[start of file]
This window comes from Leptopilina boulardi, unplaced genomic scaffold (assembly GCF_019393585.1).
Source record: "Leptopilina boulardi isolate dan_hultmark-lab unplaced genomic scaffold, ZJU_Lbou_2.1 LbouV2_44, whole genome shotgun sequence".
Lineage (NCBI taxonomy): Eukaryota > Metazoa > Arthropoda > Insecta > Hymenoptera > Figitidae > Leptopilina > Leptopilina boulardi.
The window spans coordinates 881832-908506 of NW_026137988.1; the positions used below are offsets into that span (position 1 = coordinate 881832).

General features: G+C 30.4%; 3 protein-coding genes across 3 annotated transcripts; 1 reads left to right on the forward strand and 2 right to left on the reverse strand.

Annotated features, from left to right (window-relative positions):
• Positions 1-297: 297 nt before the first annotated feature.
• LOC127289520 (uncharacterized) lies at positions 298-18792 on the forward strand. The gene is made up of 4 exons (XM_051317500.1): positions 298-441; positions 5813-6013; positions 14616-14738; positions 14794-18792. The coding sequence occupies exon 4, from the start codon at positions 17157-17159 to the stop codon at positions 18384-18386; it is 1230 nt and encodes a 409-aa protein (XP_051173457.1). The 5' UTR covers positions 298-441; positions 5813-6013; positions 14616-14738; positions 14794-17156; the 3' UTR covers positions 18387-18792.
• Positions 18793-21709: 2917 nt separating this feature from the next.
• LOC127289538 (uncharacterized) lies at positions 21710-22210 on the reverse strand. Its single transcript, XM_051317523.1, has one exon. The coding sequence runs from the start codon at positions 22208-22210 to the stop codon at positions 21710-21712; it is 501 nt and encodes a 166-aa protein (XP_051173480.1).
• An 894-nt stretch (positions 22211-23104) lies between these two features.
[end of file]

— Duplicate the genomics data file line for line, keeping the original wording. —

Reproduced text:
This window comes from Leptopilina boulardi, unplaced genomic scaffold (assembly GCF_019393585.1).
Source record: "Leptopilina boulardi isolate dan_hultmark-lab unplaced genomic scaffold, ZJU_Lbou_2.1 LbouV2_44, whole genome shotgun sequence".
Lineage (NCBI taxonomy): Eukaryota > Metazoa > Arthropoda > Insecta > Hymenoptera > Figitidae > Leptopilina > Leptopilina boulardi.
The window spans coordinates 881832-908506 of NW_026137988.1; the positions used below are offsets into that span (position 1 = coordinate 881832).

General features: G+C 30.4%; 3 protein-coding genes across 3 annotated transcripts; 1 reads left to right on the forward strand and 2 right to left on the reverse strand.

Annotated features, from left to right (window-relative positions):
• Positions 1-297: 297 nt before the first annotated feature.
• LOC127289520 (uncharacterized) lies at positions 298-18792 on the forward strand. The gene is made up of 4 exons (XM_051317500.1): positions 298-441; positions 5813-6013; positions 14616-14738; positions 14794-18792. The coding sequence occupies exon 4, from the start codon at positions 17157-17159 to the stop codon at positions 18384-18386; it is 1230 nt and encodes a 409-aa protein (XP_051173457.1). The 5' UTR covers positions 298-441; positions 5813-6013; positions 14616-14738; positions 14794-17156; the 3' UTR covers positions 18387-18792.
• Positions 18793-21709: 2917 nt separating this feature from the next.
• LOC127289538 (uncharacterized) lies at positions 21710-22210 on the reverse strand. Its single transcript, XM_051317523.1, has one exon. The coding sequence runs from the start codon at positions 22208-22210 to the stop codon at positions 21710-21712; it is 501 nt and encodes a 166-aa protein (XP_051173480.1).
• An 894-nt stretch (positions 22211-23104) lies between these two features.